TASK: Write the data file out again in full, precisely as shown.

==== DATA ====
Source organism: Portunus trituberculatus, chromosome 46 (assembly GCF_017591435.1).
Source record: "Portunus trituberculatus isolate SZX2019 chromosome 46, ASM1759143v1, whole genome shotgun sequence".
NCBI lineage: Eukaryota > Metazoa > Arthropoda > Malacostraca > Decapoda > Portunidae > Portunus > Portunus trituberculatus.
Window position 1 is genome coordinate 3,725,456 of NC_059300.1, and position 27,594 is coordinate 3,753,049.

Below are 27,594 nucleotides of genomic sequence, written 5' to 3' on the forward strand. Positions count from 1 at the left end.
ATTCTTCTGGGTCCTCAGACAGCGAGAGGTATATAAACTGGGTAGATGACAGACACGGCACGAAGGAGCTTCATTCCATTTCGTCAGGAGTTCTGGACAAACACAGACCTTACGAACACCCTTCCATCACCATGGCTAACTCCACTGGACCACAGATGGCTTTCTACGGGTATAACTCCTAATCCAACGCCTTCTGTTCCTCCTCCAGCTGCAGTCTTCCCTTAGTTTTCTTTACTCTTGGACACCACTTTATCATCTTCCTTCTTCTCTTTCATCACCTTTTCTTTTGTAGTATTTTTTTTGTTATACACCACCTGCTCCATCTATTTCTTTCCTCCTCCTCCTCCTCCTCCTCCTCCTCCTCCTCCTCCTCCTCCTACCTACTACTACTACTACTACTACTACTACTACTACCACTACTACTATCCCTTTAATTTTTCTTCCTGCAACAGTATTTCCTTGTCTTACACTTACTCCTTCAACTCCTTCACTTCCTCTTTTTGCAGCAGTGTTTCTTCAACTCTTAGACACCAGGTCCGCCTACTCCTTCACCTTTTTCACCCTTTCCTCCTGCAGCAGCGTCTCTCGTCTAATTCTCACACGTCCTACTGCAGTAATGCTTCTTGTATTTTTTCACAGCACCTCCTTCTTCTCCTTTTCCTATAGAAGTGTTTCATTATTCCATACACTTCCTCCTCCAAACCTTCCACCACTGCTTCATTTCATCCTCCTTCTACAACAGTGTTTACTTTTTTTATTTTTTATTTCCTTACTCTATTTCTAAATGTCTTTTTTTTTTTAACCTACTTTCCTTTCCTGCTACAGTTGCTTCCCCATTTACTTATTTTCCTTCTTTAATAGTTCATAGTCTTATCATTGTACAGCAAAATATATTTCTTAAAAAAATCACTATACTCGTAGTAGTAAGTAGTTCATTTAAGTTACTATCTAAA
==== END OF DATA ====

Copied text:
Source organism: Portunus trituberculatus, chromosome 46 (assembly GCF_017591435.1).
Source record: "Portunus trituberculatus isolate SZX2019 chromosome 46, ASM1759143v1, whole genome shotgun sequence".
NCBI lineage: Eukaryota > Metazoa > Arthropoda > Malacostraca > Decapoda > Portunidae > Portunus > Portunus trituberculatus.
Window position 1 is genome coordinate 3,725,456 of NC_059300.1, and position 27,594 is coordinate 3,753,049.

Below are 27,594 nucleotides of genomic sequence, written 5' to 3' on the forward strand. Positions count from 1 at the left end.
ATTCTTCTGGGTCCTCAGACAGCGAGAGGTATATAAACTGGGTAGATGACAGACACGGCACGAAGGAGCTTCATTCCATTTCGTCAGGAGTTCTGGACAAACACAGACCTTACGAACACCCTTCCATCACCATGGCTAACTCCACTGGACCACAGATGGCTTTCTACGGGTATAACTCCTAATCCAACGCCTTCTGTTCCTCCTCCAGCTGCAGTCTTCCCTTAGTTTTCTTTACTCTTGGACACCACTTTATCATCTTCCTTCTTCTCTTTCATCACCTTTTCTTTTGTAGTATTTTTTTTGTTATACACCACCTGCTCCATCTATTTCTTTCCTCCTCCTCCTCCTCCTCCTCCTCCTCCTCCTCCTCCTCCTCCTACCTACTACTACTACTACTACTACTACTACTACTACCACTACTACTATCCCTTTAATTTTTCTTCCTGCAACAGTATTTCCTTGTCTTACACTTACTCCTTCAACTCCTTCACTTCCTCTTTTTGCAGCAGTGTTTCTTCAACTCTTAGACACCAGGTCCGCCTACTCCTTCACCTTTTTCACCCTTTCCTCCTGCAGCAGCGTCTCTCGTCTAATTCTCACACGTCCTACTGCAGTAATGCTTCTTGTATTTTTTCACAGCACCTCCTTCTTCTCCTTTTCCTATAGAAGTGTTTCATTATTCCATACACTTCCTCCTCCAAACCTTCCACCACTGCTTCATTTCATCCTCCTTCTACAACAGTGTTTACTTTTTTTATTTTTTATTTCCTTACTCTATTTCTAAATGTCTTTTTTTTTTTAACCTACTTTCCTTTCCTGCTACAGTTGCTTCCCCATTTACTTATTTTCCTTCTTTAATAGTTCATAGTCTTATCATTGTACAGCAAAATATATTTCTTAAAAAAATCACTATACTCGTAGTAGTAAGTAGTTCATTTAAGTTACTATCTAAA